LONDON — The head of Britain's domestic spy agency has warned that China is spying on the computer systems of British corporations, a newspaper reported Saturday.

The Times of London said MI5 chief Jonathan Evans sent a letter this week to 300 executives and security chiefs at banks, accountancies and legal firms, warning them that they were under attack from "Chinese state organizations" over the Internet.

The newspaper said the letter had also been posted on a secure section of the Web site of the government's Centre for the Protection of the National Infrastructure.

It included ways of identifying Chinese "Trojans," software designed to hack into a computer network and feed back confidential data, the Times said.

The government Home Office, which oversees MI5, said it would not comment on private correspondence.

British Prime Minister Gordon Brown said last week that he would make his first visit to China as premier in January.

China has steadfastly denied it is engaged in any cyber crime and said its networks also have been targeted.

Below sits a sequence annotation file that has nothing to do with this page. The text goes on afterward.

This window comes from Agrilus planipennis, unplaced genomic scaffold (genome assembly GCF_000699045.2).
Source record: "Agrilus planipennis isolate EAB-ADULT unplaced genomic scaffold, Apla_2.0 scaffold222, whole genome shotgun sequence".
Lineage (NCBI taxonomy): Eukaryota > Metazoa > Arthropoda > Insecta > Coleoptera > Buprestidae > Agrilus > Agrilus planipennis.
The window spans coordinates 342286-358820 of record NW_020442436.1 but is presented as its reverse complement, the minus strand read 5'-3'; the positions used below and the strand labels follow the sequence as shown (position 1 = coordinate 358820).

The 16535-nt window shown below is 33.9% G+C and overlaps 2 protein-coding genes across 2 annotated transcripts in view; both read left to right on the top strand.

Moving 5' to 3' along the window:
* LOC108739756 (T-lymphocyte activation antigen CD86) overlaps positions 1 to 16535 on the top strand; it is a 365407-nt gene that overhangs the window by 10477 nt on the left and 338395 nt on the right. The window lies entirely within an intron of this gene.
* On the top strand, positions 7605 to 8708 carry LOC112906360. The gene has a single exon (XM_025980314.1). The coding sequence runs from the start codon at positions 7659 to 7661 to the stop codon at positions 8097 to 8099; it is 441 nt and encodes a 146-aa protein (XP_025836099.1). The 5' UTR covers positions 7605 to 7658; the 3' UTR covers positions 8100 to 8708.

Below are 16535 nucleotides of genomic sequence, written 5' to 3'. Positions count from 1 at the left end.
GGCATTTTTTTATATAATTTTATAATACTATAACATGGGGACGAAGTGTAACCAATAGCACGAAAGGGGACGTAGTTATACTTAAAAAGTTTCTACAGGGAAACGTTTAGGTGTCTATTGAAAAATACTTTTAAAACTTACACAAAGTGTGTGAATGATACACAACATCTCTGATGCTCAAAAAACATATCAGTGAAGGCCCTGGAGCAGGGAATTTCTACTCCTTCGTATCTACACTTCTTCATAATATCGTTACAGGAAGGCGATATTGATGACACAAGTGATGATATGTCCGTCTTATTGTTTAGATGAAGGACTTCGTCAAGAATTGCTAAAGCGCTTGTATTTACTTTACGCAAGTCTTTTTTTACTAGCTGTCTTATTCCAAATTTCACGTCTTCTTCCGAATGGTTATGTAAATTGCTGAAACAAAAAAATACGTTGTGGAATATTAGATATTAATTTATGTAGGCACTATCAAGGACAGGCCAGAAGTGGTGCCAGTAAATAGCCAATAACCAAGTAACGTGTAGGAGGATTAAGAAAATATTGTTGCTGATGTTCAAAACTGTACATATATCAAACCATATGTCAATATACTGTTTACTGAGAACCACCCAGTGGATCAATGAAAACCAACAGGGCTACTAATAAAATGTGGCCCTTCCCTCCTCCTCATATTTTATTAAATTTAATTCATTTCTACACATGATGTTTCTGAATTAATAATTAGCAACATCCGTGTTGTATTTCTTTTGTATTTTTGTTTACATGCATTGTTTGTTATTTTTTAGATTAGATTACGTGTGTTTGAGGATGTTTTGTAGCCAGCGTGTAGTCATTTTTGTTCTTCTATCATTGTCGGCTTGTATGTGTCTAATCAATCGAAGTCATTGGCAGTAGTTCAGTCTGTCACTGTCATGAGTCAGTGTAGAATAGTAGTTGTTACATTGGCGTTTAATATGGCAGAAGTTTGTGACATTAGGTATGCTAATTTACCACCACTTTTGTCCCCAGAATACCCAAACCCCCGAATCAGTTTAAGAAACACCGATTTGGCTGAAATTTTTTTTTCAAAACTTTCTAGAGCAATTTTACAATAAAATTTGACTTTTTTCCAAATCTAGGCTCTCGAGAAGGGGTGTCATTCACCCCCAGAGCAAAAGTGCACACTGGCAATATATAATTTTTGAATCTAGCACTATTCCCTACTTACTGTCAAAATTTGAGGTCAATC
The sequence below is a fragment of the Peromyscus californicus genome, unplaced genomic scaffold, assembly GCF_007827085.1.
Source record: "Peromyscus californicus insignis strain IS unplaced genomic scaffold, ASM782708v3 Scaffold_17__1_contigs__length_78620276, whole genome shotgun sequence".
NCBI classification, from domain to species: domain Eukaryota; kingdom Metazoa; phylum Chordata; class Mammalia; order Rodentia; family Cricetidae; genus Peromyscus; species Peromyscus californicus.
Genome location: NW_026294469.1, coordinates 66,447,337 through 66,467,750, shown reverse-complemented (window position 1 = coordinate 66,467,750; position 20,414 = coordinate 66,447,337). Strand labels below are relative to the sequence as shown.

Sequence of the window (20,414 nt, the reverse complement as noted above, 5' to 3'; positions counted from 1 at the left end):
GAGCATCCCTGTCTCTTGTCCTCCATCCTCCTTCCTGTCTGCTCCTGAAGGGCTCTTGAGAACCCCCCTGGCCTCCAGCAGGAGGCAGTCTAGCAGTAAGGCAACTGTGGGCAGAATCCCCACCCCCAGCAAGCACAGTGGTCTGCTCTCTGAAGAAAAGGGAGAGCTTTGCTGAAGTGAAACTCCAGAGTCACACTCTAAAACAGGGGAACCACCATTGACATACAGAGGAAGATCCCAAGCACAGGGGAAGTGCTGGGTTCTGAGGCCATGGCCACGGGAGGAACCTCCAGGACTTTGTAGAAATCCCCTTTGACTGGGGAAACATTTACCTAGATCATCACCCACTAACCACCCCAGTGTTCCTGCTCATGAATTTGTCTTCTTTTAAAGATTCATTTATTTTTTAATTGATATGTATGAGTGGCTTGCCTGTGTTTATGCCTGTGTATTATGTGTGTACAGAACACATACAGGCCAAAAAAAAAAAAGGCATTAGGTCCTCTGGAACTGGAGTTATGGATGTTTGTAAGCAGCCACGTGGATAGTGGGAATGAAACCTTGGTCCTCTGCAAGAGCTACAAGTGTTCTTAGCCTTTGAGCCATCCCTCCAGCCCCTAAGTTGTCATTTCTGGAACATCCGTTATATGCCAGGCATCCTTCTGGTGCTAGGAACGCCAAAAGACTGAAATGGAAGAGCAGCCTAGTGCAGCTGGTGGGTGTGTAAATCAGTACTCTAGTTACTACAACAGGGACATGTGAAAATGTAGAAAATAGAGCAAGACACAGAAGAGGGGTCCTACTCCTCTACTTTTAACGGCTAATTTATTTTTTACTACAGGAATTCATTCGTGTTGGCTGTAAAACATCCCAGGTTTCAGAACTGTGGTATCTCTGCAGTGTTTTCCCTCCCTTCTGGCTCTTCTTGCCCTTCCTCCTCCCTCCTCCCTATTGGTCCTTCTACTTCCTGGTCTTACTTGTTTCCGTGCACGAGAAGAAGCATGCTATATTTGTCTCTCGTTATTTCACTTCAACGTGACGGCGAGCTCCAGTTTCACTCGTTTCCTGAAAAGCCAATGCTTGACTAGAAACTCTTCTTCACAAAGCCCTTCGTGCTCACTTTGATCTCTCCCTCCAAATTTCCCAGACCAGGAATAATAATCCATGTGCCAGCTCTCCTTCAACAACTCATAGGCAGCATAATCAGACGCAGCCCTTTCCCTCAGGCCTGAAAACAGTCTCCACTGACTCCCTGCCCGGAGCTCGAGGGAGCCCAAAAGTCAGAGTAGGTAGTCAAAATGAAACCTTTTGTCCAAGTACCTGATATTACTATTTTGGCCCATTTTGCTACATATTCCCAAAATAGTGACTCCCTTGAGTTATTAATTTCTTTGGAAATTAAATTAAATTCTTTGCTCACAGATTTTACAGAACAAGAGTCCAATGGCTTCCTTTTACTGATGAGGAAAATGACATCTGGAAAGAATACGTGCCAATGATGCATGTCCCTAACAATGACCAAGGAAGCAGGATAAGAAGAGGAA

A spokesman for the Chinese Embassy in London did not immediately return a call seeking comment on the Times report on Saturday. And telephone calls to the Beijing Foreign Ministry and a duty officer's mobile phone went unanswered late Saturday.

Computer experts have blamed hackers linked to the Chinese military for cyber attacks on the U.S. Pentagon, the British Parliament and the German chancellery.

A report issued in the United States by security software vendor McAfee Inc. on Thursday, based on McAfee research and input from security experts with NATO, the FBI and other intelligence organizations, said hackers in China are believed responsible for four out of five major cyber attacks on government targets in 2007.

Chinese Foreign Ministry spokesman Liu Jianchao said at a briefing Thursday that "China has also been attacked by hackers of some countries, so the Chinese government attaches great importance to and participates in the international law enforcement cooperation in this area."

Experts have said that China is home to a large number of insecure computers and networks that hackers in other countries could use to disguise their locations and launch attacks.